MTS Health & Wellness Blogs
Blog Contributor:Ms. Stephanie Karl – Clinical & Sports Nutritionist at Emirates Integra
Welcome to MTS monthly Health & Wellness blog post series.
In this issue, as our Muslim friends prepare for the Holy season of Ramadan, it is apt to touch on the topic of fasting and its benefits during this period.
Ramadan & Fasting: reflections and rejuvenation of the body and mind
Our blog contributor this month is a nutritionist with many years of experience and shares her thoughts on fasting and doing it the right way.
Any burning questions? Send us an email at email@example.com and let us know what’s on your mind – we might feature your topic next month!
Ramadan & Fasting: Reflections and Rejuvenation of the Body and Mind
Fasting has been lauded for its health benefits promoting protection against cardiovascular and neurodegenerative disease, anti-aging and improving cellular maintenance. There is a big difference between the type of fasting that some people elect to do for health or fashion, compared with the month of fasting during Ramadan.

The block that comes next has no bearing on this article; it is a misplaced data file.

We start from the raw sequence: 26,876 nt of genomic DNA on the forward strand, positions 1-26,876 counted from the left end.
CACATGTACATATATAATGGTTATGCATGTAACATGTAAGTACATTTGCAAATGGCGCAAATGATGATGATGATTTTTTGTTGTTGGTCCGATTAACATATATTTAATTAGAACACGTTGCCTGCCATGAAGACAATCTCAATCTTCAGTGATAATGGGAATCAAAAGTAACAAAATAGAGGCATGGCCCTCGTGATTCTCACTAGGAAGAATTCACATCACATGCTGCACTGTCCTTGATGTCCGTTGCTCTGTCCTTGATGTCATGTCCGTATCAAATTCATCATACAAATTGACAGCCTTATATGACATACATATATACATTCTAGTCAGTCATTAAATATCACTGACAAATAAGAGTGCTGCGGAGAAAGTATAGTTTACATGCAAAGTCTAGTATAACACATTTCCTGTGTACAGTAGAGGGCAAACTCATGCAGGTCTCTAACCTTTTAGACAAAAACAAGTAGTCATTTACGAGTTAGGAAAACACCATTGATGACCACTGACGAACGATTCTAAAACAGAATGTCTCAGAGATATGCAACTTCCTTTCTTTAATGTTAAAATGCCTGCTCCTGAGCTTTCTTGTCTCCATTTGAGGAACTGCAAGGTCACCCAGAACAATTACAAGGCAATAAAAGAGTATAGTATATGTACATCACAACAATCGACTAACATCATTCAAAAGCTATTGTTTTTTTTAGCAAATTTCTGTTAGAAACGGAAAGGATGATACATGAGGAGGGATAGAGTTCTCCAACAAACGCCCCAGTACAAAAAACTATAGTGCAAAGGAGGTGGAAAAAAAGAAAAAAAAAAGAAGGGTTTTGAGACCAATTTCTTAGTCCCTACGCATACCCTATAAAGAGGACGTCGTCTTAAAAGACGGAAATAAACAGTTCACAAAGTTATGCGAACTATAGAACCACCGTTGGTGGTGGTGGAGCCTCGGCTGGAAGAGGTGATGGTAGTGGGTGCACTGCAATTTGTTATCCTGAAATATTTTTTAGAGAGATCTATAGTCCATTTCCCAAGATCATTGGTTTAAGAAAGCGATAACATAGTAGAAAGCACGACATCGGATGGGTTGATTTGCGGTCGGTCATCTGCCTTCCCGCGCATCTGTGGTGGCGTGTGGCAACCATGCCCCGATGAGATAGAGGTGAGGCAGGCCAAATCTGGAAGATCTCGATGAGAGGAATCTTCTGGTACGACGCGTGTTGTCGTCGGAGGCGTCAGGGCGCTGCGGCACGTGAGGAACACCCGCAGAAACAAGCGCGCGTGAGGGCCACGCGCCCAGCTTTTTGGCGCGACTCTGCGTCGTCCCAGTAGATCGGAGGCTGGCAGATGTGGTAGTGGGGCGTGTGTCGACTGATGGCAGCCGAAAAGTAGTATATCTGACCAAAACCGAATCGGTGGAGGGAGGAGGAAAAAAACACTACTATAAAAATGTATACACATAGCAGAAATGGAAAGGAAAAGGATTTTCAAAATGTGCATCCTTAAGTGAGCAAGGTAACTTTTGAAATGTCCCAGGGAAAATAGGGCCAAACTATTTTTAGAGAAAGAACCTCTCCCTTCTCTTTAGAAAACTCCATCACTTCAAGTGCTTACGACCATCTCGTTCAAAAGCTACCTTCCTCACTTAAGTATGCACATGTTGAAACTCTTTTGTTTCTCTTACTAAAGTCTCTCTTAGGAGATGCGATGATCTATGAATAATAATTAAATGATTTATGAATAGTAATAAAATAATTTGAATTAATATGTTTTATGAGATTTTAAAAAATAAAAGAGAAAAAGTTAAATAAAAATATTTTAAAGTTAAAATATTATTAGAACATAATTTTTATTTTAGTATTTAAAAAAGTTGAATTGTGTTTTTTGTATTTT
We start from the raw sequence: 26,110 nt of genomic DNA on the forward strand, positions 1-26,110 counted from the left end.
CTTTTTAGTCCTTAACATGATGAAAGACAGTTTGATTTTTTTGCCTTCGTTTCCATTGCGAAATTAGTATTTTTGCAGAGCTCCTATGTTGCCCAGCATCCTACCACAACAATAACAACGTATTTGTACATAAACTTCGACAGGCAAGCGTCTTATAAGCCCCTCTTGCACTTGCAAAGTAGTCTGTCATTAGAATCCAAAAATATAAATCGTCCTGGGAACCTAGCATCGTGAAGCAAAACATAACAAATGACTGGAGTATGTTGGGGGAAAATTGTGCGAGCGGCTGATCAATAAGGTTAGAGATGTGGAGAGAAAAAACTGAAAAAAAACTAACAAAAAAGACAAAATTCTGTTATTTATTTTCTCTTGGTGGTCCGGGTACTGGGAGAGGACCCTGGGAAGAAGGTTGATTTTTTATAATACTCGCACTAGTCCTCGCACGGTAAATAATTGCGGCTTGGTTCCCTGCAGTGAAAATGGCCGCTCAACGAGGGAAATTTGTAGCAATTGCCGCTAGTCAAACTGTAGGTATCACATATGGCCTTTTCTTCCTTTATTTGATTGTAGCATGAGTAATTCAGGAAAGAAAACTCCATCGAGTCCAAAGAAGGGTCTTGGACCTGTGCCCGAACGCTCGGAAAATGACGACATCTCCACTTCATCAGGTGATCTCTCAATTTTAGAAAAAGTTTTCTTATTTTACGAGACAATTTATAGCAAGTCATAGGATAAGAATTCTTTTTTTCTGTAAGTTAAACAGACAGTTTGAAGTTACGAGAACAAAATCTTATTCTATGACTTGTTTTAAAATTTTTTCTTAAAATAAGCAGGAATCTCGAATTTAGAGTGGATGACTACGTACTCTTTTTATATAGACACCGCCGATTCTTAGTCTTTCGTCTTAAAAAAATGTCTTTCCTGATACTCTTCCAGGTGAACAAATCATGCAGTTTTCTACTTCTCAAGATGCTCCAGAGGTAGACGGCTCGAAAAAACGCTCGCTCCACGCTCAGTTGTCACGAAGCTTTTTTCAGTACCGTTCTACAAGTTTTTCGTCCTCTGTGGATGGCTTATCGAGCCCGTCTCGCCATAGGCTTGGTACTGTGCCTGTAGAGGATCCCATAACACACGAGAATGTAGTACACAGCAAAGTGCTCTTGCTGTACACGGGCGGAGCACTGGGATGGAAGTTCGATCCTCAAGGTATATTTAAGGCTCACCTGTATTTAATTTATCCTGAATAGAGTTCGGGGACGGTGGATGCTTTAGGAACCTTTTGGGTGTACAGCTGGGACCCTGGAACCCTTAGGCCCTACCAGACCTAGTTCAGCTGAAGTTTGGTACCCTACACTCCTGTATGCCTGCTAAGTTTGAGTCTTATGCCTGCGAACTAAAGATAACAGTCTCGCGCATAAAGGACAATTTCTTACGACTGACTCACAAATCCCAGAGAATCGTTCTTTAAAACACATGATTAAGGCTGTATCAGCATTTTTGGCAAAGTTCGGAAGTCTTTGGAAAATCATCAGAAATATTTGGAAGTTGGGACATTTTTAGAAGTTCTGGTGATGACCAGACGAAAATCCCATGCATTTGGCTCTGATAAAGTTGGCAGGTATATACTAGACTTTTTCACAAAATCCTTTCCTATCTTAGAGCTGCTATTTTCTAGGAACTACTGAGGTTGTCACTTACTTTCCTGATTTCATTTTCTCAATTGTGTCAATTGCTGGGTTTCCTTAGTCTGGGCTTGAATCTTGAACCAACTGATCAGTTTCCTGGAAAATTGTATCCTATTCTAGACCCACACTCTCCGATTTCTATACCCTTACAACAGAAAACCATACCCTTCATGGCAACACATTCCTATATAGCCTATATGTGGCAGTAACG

Fasting over this holy time is to promote cleansing of the body and mind and to remember also those who are less fortunate. Because of its nature of sharing and bringing people and groups together, it can however, become a time of too frequent feasting and the aspect of cleansing and detoxing gets lost.
Plenty of fluids is essential to life and especially after a thirteen hour fast. Water is the best choice with something to boost glucose but not overwhelm blood glucose levels. A lightly salted soup and three dates along with water is perfect especially in hot climates to replace energy, fluids and salt balance.
Iftar is the main meal and should be the same as a normal size meal taken during the rest of the year. Nutrient density is very important such as good quality protein, complex carbohydrates and plenty of vegetables. This meal is known for its sweet treats during Ramadan and this is where some restraint and planning needs to be asserted. If you are enjoying these, you must watch the portion of rice, bread and potato taken at the meal as it is very easy to flood the system with glucose.
Breakfast before sun up will take you through the day and needs a balance of complex carbohydrates such as oats or wholegrain bread, a small portion of fruit and protein such as Laban, yoghurt, eggs or fish. Watch that you don’t overdo carbohydrates by drinking excess juice or too much sugary tea and coffee. It may be that you skip coffee over this time if it interferes with sleep.